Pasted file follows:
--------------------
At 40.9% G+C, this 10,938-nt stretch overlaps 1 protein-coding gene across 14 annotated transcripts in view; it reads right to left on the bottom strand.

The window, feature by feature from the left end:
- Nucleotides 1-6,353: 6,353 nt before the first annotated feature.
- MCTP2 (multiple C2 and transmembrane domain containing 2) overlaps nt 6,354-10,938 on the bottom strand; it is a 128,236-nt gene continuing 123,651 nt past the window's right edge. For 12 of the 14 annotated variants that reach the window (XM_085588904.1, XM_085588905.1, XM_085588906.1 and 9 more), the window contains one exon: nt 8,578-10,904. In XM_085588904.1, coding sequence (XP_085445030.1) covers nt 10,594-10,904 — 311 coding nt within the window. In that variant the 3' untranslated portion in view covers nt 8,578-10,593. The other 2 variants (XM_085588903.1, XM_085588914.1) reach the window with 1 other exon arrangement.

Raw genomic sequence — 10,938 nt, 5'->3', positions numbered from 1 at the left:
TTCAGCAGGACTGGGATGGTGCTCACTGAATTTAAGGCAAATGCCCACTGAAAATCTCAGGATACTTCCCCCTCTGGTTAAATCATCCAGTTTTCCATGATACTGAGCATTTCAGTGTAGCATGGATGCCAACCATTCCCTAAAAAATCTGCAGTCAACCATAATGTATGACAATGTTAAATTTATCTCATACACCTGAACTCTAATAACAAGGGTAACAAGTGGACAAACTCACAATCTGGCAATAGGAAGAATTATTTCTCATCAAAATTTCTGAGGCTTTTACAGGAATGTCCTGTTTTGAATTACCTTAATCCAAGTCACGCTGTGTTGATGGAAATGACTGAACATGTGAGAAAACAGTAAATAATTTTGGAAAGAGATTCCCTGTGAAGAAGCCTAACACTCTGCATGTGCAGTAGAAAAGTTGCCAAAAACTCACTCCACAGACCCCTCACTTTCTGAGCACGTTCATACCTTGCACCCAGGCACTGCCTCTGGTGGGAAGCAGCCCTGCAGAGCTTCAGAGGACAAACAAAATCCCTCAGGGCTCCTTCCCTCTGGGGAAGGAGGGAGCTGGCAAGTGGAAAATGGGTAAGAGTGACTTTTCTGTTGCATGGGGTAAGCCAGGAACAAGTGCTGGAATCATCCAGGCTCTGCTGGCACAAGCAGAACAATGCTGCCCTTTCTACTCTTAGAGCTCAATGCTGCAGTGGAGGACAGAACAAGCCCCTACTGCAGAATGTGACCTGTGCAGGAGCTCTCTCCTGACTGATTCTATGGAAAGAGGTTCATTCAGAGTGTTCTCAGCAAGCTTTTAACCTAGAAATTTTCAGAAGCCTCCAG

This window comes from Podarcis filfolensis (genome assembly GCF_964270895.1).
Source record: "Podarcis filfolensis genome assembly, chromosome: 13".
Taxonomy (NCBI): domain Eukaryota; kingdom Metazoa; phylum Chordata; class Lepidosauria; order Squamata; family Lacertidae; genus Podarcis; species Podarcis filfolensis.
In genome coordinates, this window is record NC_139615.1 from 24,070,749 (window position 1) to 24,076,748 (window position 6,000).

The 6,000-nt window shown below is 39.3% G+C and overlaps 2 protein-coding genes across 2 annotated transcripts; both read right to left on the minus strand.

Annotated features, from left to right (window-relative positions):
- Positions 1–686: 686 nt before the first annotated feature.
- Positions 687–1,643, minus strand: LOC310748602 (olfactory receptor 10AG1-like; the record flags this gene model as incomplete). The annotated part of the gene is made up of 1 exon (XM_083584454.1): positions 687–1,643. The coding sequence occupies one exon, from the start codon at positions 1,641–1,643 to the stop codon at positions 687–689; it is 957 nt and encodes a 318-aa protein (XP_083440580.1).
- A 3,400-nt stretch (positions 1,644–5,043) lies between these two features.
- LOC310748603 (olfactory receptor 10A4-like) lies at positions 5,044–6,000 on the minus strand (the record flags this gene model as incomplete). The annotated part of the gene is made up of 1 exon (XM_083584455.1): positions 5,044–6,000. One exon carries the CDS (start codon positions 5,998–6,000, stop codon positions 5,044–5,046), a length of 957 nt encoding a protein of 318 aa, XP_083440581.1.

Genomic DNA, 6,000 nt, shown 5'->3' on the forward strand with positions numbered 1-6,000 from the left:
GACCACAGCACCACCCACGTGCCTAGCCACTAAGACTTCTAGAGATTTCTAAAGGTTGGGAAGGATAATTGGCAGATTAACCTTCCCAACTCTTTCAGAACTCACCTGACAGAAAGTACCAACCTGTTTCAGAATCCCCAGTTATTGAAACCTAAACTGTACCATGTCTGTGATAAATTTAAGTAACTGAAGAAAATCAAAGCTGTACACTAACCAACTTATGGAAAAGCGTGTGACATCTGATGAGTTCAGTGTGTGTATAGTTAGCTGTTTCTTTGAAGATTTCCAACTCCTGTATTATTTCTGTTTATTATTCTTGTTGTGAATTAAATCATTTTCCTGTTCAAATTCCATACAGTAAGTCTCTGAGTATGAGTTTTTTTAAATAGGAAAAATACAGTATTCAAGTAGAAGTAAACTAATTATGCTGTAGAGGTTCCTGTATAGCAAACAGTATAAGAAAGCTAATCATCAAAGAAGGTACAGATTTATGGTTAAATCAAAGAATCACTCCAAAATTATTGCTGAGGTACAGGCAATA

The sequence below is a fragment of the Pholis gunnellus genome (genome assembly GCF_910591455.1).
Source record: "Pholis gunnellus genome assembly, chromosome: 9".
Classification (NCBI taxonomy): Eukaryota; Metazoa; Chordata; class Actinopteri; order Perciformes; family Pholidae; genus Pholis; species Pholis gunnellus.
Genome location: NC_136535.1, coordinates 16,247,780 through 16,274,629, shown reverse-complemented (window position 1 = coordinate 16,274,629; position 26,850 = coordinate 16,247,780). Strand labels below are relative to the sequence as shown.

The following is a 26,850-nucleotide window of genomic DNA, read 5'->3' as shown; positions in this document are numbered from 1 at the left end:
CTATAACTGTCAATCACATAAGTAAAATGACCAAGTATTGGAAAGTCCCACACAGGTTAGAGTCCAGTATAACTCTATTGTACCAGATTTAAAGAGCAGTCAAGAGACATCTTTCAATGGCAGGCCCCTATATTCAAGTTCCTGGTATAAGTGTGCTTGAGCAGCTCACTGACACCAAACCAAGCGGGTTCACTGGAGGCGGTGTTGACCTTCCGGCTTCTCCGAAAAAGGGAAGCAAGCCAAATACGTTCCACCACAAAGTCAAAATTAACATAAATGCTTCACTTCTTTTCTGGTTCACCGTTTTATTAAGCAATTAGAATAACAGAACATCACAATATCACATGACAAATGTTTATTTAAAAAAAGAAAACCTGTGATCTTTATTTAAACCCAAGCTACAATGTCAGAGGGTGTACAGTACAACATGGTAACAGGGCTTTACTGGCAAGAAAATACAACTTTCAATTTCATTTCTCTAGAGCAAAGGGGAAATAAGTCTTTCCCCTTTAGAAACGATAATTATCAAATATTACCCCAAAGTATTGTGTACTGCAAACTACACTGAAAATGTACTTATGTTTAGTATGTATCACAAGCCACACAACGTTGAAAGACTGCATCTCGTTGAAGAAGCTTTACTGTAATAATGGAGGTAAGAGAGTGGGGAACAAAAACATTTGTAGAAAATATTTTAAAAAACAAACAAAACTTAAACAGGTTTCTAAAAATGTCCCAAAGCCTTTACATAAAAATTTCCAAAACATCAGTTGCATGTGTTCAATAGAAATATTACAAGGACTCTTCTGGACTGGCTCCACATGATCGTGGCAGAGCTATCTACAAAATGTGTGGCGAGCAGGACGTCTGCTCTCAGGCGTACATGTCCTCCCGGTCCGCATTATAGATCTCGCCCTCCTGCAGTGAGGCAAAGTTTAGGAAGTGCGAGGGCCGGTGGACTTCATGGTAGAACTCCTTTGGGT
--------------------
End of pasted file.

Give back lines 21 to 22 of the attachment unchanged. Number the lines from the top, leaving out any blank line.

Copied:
Classification (NCBI taxonomy): Eukaryota; Metazoa; Chordata; class Actinopteri; order Perciformes; family Pholidae; genus Pholis; species Pholis gunnellus.
Genome location: NC_136535.1, coordinates 16,247,780 through 16,274,629, shown reverse-complemented (window position 1 = coordinate 16,274,629; position 26,850 = coordinate 16,247,780). Strand labels below are relative to the sequence as shown.